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  2. Ep. 028-What Defines a Dog’s Life?
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A portion of the proceeds from sales of this book will be donated to animal rescue groups! Get A Copy. Paperback , 44 pages. More Details Friend Reviews.

To see what your friends thought of this book, please sign up. To ask other readers questions about Kuruk , please sign up. Lists with This Book. This book is not yet featured on Listopia. Community Reviews. Showing Rating details. Sort order. Oct 23, D. He lived his life on a four-foot chain; often without food and water. Some of the pack started to die. In his superbly written book, Kuruk tells about his journey on a big truck, visiting with the veterinarians, flying on an airplane, more trucks, ending in a shelter.

Soon different humans began to come in to the shelter and take the pups away one by one. A foster Momma took Kuruk from the shelter.

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The foster Momma had other dogs at her home too. One day a pretty lady with a very big Malamute named Simba came to visit Kuruk. The pretty lady asked Kuruk if he would like to live with her and Simba. Kuruk was full of joy. The lady soon came back, with a new collar and harness for Kuruk, put him in her car, and off they went. Well, I just want to set the record straight. I'm a divorced dad. I'd like to play a more active role with the child-rearing, but Mama Bear thinks I'm too rough and might eat the kids.

OK, well, I did once, but only because there weren't enough berries that year and I was really, really hungry. Now the ladies stay in groups and keep me away. Sometimes we hook up in the spring, but we just can't live together anymore. You know how it is. I've heard the humans have similar habits. Anyway, those humans think they're so smart. A long time ago, a bunch of stinky males used to come into the forest and cut down trees and then trade them for little pieces of colored paper that were made from other trees.

If they traded the trees to people in the United States, the paper was always green. Then the humans traded this paper for other things like food.


Ep. 028-What Defines a Dog’s Life?

It all seemed kind of dumb to me. Later on, my ex will tell you how us bears get our food and, even though it's tough sometimes, it's a hell of a lot simpler than cutting down trees.

We require about 40, calories a day to maintain our body weight so we need lots of food. And not many people know this, but we keep growing until the day we die. But getting back to the humans.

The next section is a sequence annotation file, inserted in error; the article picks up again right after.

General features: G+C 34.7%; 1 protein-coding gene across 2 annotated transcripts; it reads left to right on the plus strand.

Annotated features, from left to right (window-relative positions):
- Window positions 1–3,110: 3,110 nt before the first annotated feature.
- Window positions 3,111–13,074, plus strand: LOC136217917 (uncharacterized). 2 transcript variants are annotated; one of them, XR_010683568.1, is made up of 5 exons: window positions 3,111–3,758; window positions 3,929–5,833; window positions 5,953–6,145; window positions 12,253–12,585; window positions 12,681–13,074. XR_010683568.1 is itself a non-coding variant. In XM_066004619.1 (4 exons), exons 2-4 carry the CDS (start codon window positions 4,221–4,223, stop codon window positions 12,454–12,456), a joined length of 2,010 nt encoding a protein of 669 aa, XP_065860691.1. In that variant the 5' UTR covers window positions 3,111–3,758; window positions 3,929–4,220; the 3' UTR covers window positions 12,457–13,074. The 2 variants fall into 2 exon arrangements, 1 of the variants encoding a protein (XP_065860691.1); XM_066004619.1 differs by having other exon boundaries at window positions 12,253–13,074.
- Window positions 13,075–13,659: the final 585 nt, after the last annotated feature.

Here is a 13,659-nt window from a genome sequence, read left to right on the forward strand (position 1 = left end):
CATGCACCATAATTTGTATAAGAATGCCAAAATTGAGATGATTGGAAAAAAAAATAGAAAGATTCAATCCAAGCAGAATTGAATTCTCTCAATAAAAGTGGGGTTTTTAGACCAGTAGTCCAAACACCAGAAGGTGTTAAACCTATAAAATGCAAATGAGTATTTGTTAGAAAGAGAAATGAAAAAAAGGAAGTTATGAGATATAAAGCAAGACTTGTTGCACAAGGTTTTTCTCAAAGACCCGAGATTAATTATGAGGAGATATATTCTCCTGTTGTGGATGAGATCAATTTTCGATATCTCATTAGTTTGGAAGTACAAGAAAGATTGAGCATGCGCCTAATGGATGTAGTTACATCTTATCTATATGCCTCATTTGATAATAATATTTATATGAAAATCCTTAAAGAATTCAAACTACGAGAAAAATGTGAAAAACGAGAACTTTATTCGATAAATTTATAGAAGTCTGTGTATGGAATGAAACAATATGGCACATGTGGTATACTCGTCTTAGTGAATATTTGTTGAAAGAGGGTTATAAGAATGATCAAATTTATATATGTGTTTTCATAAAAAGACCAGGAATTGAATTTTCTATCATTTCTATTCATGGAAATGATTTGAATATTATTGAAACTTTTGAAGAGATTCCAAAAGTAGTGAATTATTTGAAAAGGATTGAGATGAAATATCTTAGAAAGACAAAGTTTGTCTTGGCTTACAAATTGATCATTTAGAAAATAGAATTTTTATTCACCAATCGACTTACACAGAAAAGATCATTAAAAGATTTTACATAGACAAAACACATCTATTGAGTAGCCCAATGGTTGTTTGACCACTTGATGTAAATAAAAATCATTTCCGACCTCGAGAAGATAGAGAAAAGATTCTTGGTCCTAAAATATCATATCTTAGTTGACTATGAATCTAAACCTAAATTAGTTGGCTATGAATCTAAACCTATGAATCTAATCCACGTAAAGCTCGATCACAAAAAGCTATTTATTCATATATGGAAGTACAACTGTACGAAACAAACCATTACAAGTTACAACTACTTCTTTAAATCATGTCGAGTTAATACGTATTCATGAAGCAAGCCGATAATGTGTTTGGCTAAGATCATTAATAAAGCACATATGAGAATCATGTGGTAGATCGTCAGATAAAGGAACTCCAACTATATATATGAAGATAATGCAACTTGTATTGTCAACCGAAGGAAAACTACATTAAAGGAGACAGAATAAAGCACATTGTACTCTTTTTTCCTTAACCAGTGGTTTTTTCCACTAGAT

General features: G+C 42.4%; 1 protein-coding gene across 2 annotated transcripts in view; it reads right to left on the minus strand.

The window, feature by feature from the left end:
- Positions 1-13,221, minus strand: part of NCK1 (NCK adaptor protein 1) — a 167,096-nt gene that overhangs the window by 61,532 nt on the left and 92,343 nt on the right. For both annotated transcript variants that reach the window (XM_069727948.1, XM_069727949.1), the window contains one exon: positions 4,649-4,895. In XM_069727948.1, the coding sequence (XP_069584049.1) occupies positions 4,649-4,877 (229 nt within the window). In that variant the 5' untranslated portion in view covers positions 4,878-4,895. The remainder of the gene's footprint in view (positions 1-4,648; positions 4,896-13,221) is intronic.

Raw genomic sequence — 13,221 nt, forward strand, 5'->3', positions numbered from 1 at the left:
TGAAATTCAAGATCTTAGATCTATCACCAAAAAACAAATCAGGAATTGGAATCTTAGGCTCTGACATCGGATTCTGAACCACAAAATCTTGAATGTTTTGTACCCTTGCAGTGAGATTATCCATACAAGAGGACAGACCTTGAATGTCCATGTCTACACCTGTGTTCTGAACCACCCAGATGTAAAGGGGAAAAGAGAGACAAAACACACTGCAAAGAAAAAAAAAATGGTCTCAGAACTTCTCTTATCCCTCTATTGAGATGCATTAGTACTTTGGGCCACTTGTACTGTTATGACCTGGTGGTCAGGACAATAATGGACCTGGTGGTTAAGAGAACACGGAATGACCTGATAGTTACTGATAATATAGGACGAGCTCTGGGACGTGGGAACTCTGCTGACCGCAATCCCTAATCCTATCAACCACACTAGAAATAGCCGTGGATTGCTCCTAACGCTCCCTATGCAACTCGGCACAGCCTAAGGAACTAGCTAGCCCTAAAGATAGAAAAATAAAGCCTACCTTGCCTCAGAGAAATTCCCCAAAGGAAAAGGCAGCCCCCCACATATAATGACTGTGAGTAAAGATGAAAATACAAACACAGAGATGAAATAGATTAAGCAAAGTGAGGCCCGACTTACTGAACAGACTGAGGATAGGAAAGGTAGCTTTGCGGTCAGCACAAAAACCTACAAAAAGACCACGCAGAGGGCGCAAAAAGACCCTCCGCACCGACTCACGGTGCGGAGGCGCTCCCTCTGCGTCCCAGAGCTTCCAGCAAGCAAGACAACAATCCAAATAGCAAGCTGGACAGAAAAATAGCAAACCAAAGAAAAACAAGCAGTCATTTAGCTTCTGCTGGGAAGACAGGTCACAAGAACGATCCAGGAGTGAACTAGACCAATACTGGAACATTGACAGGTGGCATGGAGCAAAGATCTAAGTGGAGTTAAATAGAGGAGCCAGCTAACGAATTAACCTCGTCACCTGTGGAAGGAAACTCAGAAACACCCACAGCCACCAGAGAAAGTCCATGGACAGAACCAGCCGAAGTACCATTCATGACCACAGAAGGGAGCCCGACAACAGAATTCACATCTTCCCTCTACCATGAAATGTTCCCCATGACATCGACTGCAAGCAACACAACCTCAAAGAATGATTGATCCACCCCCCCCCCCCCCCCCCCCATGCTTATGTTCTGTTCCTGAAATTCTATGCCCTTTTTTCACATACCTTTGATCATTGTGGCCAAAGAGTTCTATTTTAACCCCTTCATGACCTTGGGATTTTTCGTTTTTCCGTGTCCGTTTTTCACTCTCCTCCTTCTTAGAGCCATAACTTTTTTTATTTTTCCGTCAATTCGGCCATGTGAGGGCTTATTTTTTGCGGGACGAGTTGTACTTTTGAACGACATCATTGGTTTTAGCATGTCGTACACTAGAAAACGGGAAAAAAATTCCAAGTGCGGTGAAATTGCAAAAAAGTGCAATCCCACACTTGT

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In order to get the trees out of the forest, they needed trails, so they cut down even more trees to make clear areas. They called these paths "logging roads" because they moved the logs over them. There's an old logging road that runs along the Neekite River. It starts at the Great Bear Lodge and goes about ten kilometers six miles into the woods.

Tom and Marg, the owners of the lodge, keep it clear. I like walking on it, too, when no one else is around, especially in the spring when I can rub my scent all over the trees and keep the other male bears away. Sometimes I even like to roll around in the mud. Tom is actually a pretty clever guy for a human and has figured out how to live way out here and how to take care of the visitors that come to see me.

He's got a fancy piece of paper that says he earned a degree in electrical engineering. I don't know exactly what that is, but there are wires and panels and tubes all over the place. These funny looking contraptions somehow get energy from the sun, wind and moving water and allow people inside the lodge to cook food and have light after the sun sets. The humans are really fussy about what they eat. Tom and Marg had to hire a crew of young people to live there and cook special food three times a day for the visitors.

Every day at the crack of dawn, Cindy gets up and makes whole wheat pancakes with flax seeds, broccoli and mushroom frittatas and other ridiculously nutritious stuff. Really now, couldn't these spoiled guests just get up and eat some grubs like I do and be on their way?

Download e-book Kuruk: The Little Bear That Could

As if that weren't enough, the lunches and dinners are even more lavish. Heather makes gourmet dinners like king crab legs and she even bakes cookies every day. There is one food, however, that humans and bears can agree on. We both like salmon. Here I am with two rambunctious toddlers who can't be left alone for one second or else they will wander off and be attacked by a wolf.

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And where is their father? Typical male, he struts all over the forest and never once lifts a claw to help with the kids or bring home any food. After I got pregnant with the twins he didn't even stick around for their birth.

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